18. 4 out of 5

    Deanne

    My only regret is that I didn't realise that this was the second book, and by the time I knew it was too late, I was hooked. Brookmyre is very good at creating plots with more twists and turns in them than a road in the alps. The characters are great too, some you can love and others you can hate, cheering loudly when they get what you think they deserve. The whole bank job is brilliant and had me laughing out loud, can't wait for the next.

  19. 5 out of 5

    Euan Pollock

    One of Brookmyre's best. The anti-hero is a fantastic character, and the plot itself one of his creatively entangled ones that resolves nicely at the end. So much wit on the way through as well - a great book to read. Not quite my favourite, that's the Attack of the Unsinkable Rubber Ducks, but this surely runs it a close second.

  20. 5 out of 5

    Loki

    Brookmyre has never been better than here. No book of his is as dazzling in its plotting, as witty in its humour or as grounded in its concerns. While not as dark as the Jasmine Sharp novels get, it's got no shortage of dark moments amidst the glam of it all - in many ways, it's one of Brookmyre's most human stories. Anyway, I re-read it in a sitting, because I love it and I hadn't in too long.

  21. 4 out of 5

    James

    The author is clever and funny but the book is somehow less clever and funny than he is. The story moves along quickly and the book is a page turner but I have read funnier books and I have read cleverer books. I felt that the book was too short to be satisfying. Still, I would read more from the author. The Sacred Art of Stealing is worth a read if only for it's in-depth discussion on blow jobs.

  22. 4 out of 5

    Mithin Nair

    Magical indeed! Well, I wouldn't have expected this second part to be heart warming.. Everyone who has fallen in love despite knowing it's not the right person will relate to the beautifully magical love story between Angelique and the elusive magician... Intelligent and interesting characters.. All the heists were excellently plotted and carried out...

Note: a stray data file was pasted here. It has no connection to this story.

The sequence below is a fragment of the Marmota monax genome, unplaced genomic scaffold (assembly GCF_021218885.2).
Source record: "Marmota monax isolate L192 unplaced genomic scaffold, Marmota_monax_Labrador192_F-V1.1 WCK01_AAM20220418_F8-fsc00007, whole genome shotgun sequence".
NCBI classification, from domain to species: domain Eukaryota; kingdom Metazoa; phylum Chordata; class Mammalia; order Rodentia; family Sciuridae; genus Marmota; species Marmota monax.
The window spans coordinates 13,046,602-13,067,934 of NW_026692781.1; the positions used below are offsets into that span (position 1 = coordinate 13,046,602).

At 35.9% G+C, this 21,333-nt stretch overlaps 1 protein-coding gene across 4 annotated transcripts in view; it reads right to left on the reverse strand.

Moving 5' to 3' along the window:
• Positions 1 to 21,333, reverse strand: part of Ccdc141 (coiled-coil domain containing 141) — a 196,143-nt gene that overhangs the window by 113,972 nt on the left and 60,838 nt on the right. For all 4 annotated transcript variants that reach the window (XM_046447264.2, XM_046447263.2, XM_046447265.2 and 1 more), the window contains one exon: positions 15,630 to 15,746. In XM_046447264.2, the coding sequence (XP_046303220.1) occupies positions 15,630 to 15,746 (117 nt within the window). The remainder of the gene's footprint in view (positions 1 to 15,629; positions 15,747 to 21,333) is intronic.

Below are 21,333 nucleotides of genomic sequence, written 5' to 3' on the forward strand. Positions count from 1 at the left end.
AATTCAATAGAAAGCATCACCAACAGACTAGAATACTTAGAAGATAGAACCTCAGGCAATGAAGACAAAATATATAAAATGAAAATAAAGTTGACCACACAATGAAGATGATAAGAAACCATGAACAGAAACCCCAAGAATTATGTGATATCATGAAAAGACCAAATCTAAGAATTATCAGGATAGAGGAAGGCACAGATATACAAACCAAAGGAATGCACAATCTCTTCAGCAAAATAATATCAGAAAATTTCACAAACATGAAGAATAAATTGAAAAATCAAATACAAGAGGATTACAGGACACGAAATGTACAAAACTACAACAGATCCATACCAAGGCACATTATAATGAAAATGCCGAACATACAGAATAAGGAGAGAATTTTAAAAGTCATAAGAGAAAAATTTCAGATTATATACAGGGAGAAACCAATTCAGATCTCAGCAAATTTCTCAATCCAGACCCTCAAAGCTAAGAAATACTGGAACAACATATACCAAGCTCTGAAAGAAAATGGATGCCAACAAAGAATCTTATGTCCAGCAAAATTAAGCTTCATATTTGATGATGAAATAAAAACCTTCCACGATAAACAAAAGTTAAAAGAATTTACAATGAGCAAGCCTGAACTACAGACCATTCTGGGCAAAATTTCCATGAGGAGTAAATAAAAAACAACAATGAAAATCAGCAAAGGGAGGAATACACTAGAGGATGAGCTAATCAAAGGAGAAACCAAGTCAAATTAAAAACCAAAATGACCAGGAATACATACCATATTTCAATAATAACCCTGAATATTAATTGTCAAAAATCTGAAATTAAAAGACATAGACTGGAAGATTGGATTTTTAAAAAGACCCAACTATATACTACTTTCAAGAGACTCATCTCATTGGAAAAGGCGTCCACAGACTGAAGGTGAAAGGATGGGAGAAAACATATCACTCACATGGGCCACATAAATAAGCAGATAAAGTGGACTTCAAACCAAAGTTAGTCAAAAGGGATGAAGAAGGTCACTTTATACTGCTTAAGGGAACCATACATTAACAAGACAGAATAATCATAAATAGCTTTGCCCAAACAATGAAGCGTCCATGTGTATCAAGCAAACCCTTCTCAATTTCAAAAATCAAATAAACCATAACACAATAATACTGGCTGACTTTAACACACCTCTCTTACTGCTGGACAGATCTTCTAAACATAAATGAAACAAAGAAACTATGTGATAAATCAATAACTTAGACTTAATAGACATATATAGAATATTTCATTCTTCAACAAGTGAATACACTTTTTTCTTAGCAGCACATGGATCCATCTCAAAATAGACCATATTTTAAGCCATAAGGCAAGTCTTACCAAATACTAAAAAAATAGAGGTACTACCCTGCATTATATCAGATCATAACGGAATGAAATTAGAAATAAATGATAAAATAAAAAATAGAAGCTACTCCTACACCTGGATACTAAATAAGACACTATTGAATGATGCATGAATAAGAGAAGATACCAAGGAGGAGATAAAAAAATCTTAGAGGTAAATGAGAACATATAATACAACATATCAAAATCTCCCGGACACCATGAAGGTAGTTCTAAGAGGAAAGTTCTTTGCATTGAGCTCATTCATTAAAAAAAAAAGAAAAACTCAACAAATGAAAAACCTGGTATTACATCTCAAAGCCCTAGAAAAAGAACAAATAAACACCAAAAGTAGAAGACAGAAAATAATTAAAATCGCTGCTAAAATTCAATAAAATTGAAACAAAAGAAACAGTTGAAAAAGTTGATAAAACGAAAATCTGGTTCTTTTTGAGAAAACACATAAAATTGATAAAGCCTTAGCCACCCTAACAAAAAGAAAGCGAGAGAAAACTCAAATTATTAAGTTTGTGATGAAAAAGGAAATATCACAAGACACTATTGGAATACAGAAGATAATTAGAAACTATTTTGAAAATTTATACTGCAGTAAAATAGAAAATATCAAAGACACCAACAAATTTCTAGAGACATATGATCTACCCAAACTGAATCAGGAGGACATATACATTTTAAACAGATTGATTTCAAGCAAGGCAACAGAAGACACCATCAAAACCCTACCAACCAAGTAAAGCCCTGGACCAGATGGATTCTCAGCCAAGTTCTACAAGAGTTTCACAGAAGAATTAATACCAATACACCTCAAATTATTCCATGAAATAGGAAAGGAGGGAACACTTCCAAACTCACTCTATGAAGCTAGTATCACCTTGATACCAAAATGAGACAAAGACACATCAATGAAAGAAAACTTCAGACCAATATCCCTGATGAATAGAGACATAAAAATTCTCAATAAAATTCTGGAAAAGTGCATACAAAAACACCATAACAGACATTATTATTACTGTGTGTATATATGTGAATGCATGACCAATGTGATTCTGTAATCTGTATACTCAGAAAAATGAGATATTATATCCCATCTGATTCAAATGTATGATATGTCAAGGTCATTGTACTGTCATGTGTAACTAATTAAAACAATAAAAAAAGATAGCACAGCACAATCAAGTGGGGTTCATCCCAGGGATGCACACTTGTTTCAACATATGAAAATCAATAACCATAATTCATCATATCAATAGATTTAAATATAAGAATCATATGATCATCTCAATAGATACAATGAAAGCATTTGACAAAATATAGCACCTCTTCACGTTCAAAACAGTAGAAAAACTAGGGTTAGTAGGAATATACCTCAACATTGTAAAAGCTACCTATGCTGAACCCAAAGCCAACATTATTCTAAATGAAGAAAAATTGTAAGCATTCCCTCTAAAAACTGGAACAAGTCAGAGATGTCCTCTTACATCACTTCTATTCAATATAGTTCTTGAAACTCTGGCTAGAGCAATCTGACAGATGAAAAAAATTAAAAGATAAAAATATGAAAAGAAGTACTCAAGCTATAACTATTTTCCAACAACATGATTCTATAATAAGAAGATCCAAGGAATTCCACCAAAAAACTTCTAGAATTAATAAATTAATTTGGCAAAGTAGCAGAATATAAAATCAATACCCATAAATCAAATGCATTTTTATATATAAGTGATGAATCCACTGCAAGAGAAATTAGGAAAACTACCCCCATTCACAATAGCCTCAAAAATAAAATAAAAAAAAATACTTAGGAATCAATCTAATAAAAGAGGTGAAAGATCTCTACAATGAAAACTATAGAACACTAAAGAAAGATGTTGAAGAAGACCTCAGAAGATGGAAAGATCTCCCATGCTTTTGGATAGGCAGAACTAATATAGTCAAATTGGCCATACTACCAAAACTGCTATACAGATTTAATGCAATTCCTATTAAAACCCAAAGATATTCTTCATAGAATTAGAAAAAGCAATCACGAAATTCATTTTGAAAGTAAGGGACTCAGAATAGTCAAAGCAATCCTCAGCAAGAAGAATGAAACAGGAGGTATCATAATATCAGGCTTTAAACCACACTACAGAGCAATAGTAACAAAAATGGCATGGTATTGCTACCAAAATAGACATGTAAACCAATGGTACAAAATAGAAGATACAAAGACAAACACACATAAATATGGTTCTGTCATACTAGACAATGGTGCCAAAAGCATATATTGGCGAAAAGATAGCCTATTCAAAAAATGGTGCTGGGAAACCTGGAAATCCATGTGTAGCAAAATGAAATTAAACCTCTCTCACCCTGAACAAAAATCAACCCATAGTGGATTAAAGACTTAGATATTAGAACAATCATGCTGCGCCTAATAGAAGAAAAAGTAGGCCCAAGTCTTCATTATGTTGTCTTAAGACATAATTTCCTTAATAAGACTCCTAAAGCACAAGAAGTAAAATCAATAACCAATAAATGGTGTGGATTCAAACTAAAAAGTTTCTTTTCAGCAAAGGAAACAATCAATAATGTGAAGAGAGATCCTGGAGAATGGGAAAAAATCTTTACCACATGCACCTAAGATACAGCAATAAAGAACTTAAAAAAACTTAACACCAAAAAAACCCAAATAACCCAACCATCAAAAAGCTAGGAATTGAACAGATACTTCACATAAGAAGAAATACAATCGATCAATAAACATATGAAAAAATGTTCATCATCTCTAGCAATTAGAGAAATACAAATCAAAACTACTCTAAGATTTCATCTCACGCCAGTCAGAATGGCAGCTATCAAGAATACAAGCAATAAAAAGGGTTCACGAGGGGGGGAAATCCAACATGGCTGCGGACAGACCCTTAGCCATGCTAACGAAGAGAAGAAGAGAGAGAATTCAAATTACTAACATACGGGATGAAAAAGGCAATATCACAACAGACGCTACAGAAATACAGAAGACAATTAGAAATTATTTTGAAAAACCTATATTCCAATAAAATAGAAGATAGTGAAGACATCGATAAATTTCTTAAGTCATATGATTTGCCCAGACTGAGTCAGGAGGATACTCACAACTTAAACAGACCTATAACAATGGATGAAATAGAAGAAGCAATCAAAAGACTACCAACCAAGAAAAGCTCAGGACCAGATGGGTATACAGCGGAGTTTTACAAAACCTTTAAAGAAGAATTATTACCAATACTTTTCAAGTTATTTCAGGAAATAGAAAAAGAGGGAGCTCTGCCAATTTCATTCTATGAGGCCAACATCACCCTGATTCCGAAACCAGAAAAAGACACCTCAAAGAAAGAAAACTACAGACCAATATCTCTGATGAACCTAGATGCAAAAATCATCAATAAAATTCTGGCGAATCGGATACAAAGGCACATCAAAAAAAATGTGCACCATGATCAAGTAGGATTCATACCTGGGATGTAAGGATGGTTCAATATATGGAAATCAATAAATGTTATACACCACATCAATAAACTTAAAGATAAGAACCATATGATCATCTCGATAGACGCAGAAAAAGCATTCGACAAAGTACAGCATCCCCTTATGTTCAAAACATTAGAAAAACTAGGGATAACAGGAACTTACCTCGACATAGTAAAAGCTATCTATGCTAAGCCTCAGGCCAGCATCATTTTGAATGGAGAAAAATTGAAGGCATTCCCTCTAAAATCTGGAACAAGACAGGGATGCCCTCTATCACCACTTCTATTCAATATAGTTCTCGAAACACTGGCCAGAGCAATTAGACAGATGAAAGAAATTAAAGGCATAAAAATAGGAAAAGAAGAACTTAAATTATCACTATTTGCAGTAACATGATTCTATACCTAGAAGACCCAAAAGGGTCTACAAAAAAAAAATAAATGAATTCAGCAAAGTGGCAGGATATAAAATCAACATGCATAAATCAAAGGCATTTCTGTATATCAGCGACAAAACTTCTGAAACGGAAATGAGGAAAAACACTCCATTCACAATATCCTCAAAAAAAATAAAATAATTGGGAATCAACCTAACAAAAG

23. 4 out of 5

    Sharondblk

    I love Christopher Brookmyre. This book is a romp from start to finish. Even the bad guy is fun, rather than a scary psychopath. my only criticism, and I'm not sure it is a criticism, is that some of the middle bits read more like a romance than a comedy/suspence/detective novel, or whatever genre this is supposed to be. But i love romance, so that's not much of a criticism!

  24. 5 out of 5

    Beautiful_Jade

    Best read after A Big Boy Did It And Ran Away as there are some character and story continuations. Another fun, thrilling and slightly (alright, massively) ridiculous book. Angelique and Zal are both great characters and I would love to read more of their adventures. The whole bank robbery was genius and I'm glad Mr Athena eventually got his comeuppance.

  25. 5 out of 5

    Barbara

    This was a very unusual crime story. It got off to a slowish start, but quickly picked up speed when Angel X was sent in to set up surreptitious monitoring of a bank robbery involving hostages and an unusually gentlemanly bank robber. The plot was full of twists, with multiple criminals getting involved and many different agendas. Very enjoyable!

  26. 4 out of 5

    Brenton

    I enjoyed the story but at times found Brookmyre's writing style annoying. I'm not sure what to even point to about it, there were just times when despite being invested in the plot I found getting through the text a slog.

  27. 4 out of 5

    Ben Green

    One day I will have read all of Christopher Brookmyre's books. That will be a sad day. This was my favourite so far, an absolute belter of a crime/comedy romp with twists, turns and sleight of hand a plenty.

  28. 4 out of 5

    Marty

    Read about 30 pages, ending with a five page introspection by the lead character about how things were a mess in her life. Or something. I looked ahead about twenty more pages and saw no signs of dialog and decided it just wasn't for me.

  29. 4 out of 5

    Teddy

    Great exploration of morality vs laws - interesting characters.

  30. 5 out of 5

    Lilly Wood

    Now this a Christmas story! I'm literally reading these books back to back.... devour is more like it. I literally cant get enough of Christopher Brookmyre!